Skip to main content

Kawauchi Takes Over Three Minutes Off Own 50 km National Record at Okinoshima Ultra

by Brett Larner

Continuing a season that seems to show him returning to his best form, Yuki Kawauchi (Saitama Pref. Gov't) took over three minutes off his own national record as he won the hilly Okinoshima Ultramarathon's 50 km division in 2:44:07.  Run on the island where Kawauchi's late father was born, the Okinoshima Ultra is a Father's Day fixture on Kawauchi's calendar.  The course features a relatively flat first 10 km, three 100 m+ tall ups and downs between 10 and 30 km, and an undulating last 20 km capped by one more major hill with 5 km to go.


"The weather conditions were better than usual, so I decided to go for the course record," Kawauchi told JRN post-race.  Where he has typically opened the first 10 km in 33-34 minutes in past years, this year he went out red-hot, splitting 31:07, 2:11 marathon pace, before hitting the hills.  Over the next 20 km he was slightly slower than in the last two years, but even so with a 1:38:21 split at 30 km projecting to a 2:43:55 finish he was just off pace to hit the world record of 2:43:38.  "Mid-race it got sunny and the wind came up, so it got much tougher," Kawauchi said.


The hills and weather kept the world record just out of reach, but Kawauchi's 2:44:07, 2:18:30 marathon pace, still marked a massive improvement on his 2:47:27 national record two years ago in Okinoshima.  Only two people have ever run faster, South Africa's Thompson Magawana with a 2:43:38 split in the 56 km Two Oceans ultra and American Josh Cox with a 2:43:45 at the Rock 'n' Roll Arizona Marathon where Cox ran to a local track after finishing the marathon and ran laps until he had covered 50 km, a mark recognized by USATF as a national record but not considered by others to have been run in a bona fide competition.  "To be honest, it would be very hard to get the world record on this course," Kawauchi said.  "I think I'd like to go for it at Lake Saroma."


At last year's Okinoshima Kawauchi's younger brother Yoshiki Kawauchi made his 100 km debut, suffering home mightily in 11:21:52.  A year older and wiser, Yoshiki returned this year to win the 100 km division in 7:20:31.  It's not every day that you get to run a four-hour PB.  Given the toughness of the 100 km course's hills it's a time that puts him close to national team level if he ever decides to run the fast Lake Saroma course where both the current men's and women's 100 km world records were set.

© 2016 Brett Larner
all rights reserved

Comments

Most-Read This Week

Nittai University Head Coach Masaaki Watanabe Fired Over Abuse Scandal

On Sept. 12 Nittai University announced that it will fire ekiden team head coach Masaaki Watanabe, 55, over the current power harassment scandal surrounding him. According to the university's public relations office, interviews by the alumni association with five current and one former team member reported multiple acts of violence by Watanabe including kicking athletes' legs and grabbing them by the chest.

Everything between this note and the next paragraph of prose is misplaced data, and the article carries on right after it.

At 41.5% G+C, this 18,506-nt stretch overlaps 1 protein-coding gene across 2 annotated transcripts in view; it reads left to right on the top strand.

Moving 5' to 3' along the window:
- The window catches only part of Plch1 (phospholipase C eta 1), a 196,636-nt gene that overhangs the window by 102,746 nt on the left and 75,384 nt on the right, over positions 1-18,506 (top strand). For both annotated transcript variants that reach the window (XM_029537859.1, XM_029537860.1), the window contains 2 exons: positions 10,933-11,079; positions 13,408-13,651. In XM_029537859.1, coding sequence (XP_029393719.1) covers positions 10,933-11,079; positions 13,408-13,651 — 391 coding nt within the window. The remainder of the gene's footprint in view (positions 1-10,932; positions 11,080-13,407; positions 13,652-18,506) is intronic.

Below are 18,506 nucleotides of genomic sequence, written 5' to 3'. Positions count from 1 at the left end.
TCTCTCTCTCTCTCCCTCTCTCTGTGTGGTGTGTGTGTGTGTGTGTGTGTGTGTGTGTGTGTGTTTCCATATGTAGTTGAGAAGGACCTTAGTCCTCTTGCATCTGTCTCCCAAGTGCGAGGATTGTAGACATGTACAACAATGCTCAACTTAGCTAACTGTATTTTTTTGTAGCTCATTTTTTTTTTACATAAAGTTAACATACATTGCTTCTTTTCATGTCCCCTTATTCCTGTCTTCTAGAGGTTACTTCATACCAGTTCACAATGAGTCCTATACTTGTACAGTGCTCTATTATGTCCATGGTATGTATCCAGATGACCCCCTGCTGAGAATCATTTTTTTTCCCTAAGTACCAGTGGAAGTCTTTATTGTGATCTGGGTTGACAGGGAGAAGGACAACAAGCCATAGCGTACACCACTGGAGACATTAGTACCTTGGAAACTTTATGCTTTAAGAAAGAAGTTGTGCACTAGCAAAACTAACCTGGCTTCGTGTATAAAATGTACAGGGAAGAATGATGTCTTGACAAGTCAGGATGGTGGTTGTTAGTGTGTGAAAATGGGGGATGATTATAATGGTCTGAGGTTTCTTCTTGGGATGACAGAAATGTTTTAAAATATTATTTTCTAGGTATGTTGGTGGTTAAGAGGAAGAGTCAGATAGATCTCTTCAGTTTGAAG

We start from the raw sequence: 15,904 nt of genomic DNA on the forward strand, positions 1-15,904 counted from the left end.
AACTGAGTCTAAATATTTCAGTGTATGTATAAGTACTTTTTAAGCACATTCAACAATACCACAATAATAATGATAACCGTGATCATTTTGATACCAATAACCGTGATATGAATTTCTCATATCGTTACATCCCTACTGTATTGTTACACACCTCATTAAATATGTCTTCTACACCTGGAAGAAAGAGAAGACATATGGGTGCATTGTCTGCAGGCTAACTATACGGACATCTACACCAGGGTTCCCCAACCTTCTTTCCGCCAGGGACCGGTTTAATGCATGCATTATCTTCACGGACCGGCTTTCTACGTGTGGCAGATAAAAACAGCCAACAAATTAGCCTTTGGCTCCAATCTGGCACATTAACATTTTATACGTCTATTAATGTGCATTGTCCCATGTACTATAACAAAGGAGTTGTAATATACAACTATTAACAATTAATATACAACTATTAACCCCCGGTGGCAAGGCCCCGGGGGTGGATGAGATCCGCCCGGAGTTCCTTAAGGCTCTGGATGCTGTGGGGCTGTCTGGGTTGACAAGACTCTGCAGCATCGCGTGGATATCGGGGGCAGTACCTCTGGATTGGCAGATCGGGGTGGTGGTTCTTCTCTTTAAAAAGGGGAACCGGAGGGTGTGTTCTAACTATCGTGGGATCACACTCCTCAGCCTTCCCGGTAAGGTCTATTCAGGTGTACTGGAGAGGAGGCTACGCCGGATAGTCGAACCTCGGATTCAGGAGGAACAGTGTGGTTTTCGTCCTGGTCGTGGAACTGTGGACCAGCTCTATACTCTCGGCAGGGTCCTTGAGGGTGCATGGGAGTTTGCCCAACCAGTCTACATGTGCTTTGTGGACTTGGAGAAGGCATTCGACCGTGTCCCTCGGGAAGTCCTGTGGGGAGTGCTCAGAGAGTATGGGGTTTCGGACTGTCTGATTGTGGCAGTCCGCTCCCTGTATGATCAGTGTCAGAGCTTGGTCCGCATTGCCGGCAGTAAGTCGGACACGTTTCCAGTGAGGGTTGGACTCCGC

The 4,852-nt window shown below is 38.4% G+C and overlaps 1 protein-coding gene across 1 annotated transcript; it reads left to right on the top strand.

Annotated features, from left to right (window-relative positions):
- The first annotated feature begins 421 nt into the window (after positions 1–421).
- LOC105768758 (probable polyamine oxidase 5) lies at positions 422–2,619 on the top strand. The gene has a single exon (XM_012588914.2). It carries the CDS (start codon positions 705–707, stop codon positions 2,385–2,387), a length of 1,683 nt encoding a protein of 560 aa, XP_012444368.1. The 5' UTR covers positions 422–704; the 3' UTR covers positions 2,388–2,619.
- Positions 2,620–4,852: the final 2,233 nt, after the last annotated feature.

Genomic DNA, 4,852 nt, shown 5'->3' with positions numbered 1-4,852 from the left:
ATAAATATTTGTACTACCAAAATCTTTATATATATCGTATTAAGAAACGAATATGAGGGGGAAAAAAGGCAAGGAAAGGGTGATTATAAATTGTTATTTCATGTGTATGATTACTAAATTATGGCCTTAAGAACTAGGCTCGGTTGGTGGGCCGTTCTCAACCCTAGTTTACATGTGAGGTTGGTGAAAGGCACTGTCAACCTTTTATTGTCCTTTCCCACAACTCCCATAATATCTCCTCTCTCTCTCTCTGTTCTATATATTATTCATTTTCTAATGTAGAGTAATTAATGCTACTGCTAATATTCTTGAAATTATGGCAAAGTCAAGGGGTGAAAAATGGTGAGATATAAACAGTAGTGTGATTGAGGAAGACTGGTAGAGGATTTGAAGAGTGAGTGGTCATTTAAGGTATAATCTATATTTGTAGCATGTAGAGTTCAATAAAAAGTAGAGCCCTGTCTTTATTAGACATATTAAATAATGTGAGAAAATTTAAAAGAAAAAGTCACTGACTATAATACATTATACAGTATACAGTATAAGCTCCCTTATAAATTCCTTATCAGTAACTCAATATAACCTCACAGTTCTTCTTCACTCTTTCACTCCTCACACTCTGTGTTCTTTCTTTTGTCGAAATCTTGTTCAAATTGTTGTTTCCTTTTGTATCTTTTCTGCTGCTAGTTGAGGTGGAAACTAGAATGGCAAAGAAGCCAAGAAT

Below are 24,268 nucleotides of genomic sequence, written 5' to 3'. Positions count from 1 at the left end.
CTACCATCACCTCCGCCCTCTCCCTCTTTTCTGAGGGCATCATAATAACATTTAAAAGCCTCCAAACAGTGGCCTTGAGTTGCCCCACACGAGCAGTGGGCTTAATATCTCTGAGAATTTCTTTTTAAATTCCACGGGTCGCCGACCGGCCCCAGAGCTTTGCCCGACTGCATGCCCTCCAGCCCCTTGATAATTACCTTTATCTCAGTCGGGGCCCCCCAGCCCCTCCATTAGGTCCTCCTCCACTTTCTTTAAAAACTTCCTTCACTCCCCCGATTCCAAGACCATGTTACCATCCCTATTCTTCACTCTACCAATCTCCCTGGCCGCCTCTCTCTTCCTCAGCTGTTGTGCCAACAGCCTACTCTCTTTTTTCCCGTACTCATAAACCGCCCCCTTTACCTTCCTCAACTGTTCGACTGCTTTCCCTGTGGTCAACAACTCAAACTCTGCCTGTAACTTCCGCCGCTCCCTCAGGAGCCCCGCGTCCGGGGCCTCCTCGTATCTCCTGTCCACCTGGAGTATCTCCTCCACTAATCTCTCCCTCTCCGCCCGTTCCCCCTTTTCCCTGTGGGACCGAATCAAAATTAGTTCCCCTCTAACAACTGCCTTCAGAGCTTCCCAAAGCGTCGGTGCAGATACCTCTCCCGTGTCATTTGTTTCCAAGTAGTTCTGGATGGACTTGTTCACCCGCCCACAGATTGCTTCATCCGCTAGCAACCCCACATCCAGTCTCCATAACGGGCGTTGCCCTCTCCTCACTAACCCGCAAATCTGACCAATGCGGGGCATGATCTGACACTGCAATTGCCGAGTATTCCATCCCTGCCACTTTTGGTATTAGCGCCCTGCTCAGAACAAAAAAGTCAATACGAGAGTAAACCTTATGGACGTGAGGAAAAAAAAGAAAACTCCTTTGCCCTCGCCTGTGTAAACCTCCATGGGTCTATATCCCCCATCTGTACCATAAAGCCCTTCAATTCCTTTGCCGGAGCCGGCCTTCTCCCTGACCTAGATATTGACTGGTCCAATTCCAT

The interviews also reported that Watanabe verbally abused and threatened student athletes and attacked their character. When runners fell off pace during workouts he was reported to have shouted, "Get the hell out of this university!" and, following the runners in a car, "I am going to f*cking run you over and kill you." Injured team members were also reported to have been subject to verbal humiliation by Watanabe, including, "Look at this f*cking cripple," and "You f*cking deserve it." Watanabe admitted the accusations but said tha…

Weekend Overseas Japanese Results

Lost in the luminosity of Eliud Kipchoge's world record and Gladys Cherono's women's course record at the Berlin Marathon were a score of Japanese results there and elsewhere overseas, ranging from the sparkling to the dull. Cherono and 2nd and 3rd placers Ruti Aga and Tirunesh Dibaba all broke Mizuki Noguchi's Berlin Marathon course record of 2:19:12 which has stood since she set that national record mark in 2005.

A kilometer behind Dibaba, Mizuki Matsuda (Daihatsu) followed up her 2:22:44 debut in Osaka in January with a 2:22:23 PB for 5th, making her just the fourth Japanese woman ever to break 2:23 twice in her career. 2:23:46 woman Honami Maeda (Tenmaya) ran 2:25:23 for 7th, beating Tenmaya teammate Rei Ohara whose 2:27:28 put her only 10th but qualified her for the 2020 Tokyo Olympics marathon trials, only the second athlete after 2018 Boston Marathon winner Yuki Kawauchi (Saitama Pref. Gov't) to qualify for the trials under the two-race average wildcard opt…

Kazami Breaks 100 km World Record at Lake Saroma

Running on the same course where Japan's Takahiro Sunada set the road 100 km world record of 6:13:33 twenty years ago, 2:17:23 marathoner Nao Kazamibested a deep and competitive field to win the Lake Saroma 100 km Ultramarathon in a world record 6:09:14.

Part of a front group of at least five that went through the marathon split in 2:33:36, on pace for 6:04:01, Kazami lost touch with the lead as rivals Koji Hayasaka and Takehiko Gyoba surged just before halfway to open a roughly 30 second lead that lasted until nearly 75 km. But in the last quarter of the race Kazami, a graduate of Hakone Ekiden powerhouse Komazawa University, was the only one who could sustain anything close to the early pace, overtaking Hayasaka and Gyoba before pulling away to open a lead of over 11 minutes. Kazami's mark took more than 4 minutes off the world record, and he also bettered the 100 km track world record of 6:10:20 set in 1978 well before he was born by the late Don Ritchie.
Trying to stay wi…